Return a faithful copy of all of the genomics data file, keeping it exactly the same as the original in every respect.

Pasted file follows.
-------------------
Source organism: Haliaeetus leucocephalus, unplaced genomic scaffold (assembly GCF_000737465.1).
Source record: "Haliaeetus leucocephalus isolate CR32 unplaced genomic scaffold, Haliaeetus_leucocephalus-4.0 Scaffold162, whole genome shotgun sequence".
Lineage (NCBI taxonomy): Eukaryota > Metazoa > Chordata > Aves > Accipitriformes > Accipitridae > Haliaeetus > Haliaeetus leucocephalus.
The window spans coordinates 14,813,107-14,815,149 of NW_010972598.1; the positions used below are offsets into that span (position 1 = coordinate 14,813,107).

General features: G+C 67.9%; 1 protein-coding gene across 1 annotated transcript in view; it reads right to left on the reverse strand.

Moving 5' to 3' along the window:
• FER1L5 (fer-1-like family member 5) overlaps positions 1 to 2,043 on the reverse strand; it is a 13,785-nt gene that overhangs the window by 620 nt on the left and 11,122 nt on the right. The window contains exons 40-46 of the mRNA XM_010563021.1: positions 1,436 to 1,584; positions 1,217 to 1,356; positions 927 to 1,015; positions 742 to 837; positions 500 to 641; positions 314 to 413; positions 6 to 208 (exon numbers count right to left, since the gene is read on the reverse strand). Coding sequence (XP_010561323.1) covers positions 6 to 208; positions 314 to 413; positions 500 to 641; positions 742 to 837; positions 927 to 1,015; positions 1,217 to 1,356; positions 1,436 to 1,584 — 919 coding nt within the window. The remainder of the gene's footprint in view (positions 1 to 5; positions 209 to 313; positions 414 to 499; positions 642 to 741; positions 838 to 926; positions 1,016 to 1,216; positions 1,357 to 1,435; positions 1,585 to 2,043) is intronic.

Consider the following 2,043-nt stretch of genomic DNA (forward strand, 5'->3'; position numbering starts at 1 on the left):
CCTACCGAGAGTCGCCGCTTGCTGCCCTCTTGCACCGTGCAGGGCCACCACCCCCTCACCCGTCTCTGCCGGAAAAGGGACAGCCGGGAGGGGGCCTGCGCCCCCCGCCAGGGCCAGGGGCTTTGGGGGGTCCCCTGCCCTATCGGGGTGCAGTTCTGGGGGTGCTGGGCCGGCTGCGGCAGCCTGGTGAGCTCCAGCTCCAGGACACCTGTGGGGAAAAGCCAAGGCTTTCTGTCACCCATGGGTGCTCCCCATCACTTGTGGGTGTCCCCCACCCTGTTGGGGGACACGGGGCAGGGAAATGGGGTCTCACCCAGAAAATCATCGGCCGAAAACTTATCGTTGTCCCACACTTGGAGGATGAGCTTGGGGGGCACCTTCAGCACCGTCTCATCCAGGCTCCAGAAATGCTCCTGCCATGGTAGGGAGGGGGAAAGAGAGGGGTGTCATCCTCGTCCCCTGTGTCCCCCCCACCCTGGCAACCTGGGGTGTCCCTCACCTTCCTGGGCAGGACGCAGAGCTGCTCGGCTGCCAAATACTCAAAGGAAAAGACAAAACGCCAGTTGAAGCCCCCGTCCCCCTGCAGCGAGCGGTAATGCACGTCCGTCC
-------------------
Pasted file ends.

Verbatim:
Source organism: Haliaeetus leucocephalus, unplaced genomic scaffold (assembly GCF_000737465.1).
Source record: "Haliaeetus leucocephalus isolate CR32 unplaced genomic scaffold, Haliaeetus_leucocephalus-4.0 Scaffold162, whole genome shotgun sequence".
Lineage (NCBI taxonomy): Eukaryota > Metazoa > Chordata > Aves > Accipitriformes > Accipitridae > Haliaeetus > Haliaeetus leucocephalus.
The window spans coordinates 14,813,107-14,815,149 of NW_010972598.1; the positions used below are offsets into that span (position 1 = coordinate 14,813,107).

General features: G+C 67.9%; 1 protein-coding gene across 1 annotated transcript in view; it reads right to left on the reverse strand.

Moving 5' to 3' along the window:
• FER1L5 (fer-1-like family member 5) overlaps positions 1 to 2,043 on the reverse strand; it is a 13,785-nt gene that overhangs the window by 620 nt on the left and 11,122 nt on the right. The window contains exons 40-46 of the mRNA XM_010563021.1: positions 1,436 to 1,584; positions 1,217 to 1,356; positions 927 to 1,015; positions 742 to 837; positions 500 to 641; positions 314 to 413; positions 6 to 208 (exon numbers count right to left, since the gene is read on the reverse strand). Coding sequence (XP_010561323.1) covers positions 6 to 208; positions 314 to 413; positions 500 to 641; positions 742 to 837; positions 927 to 1,015; positions 1,217 to 1,356; positions 1,436 to 1,584 — 919 coding nt within the window. The remainder of the gene's footprint in view (positions 1 to 5; positions 209 to 313; positions 414 to 499; positions 642 to 741; positions 838 to 926; positions 1,016 to 1,216; positions 1,357 to 1,435; positions 1,585 to 2,043) is intronic.

Consider the following 2,043-nt stretch of genomic DNA (forward strand, 5'->3'; position numbering starts at 1 on the left):
CCTACCGAGAGTCGCCGCTTGCTGCCCTCTTGCACCGTGCAGGGCCACCACCCCCTCACCCGTCTCTGCCGGAAAAGGGACAGCCGGGAGGGGGCCTGCGCCCCCCGCCAGGGCCAGGGGCTTTGGGGGGTCCCCTGCCCTATCGGGGTGCAGTTCTGGGGGTGCTGGGCCGGCTGCGGCAGCCTGGTGAGCTCCAGCTCCAGGACACCTGTGGGGAAAAGCCAAGGCTTTCTGTCACCCATGGGTGCTCCCCATCACTTGTGGGTGTCCCCCACCCTGTTGGGGGACACGGGGCAGGGAAATGGGGTCTCACCCAGAAAATCATCGGCCGAAAACTTATCGTTGTCCCACACTTGGAGGATGAGCTTGGGGGGCACCTTCAGCACCGTCTCATCCAGGCTCCAGAAATGCTCCTGCCATGGTAGGGAGGGGGAAAGAGAGGGGTGTCATCCTCGTCCCCTGTGTCCCCCCCACCCTGGCAACCTGGGGTGTCCCTCACCTTCCTGGGCAGGACGCAGAGCTGCTCGGCTGCCAAATACTCAAAGGAAAAGACAAAACGCCAGTTGAAGCCCCCGTCCCCCTGCAGCGAGCGGTAATGCACGTCCGTCC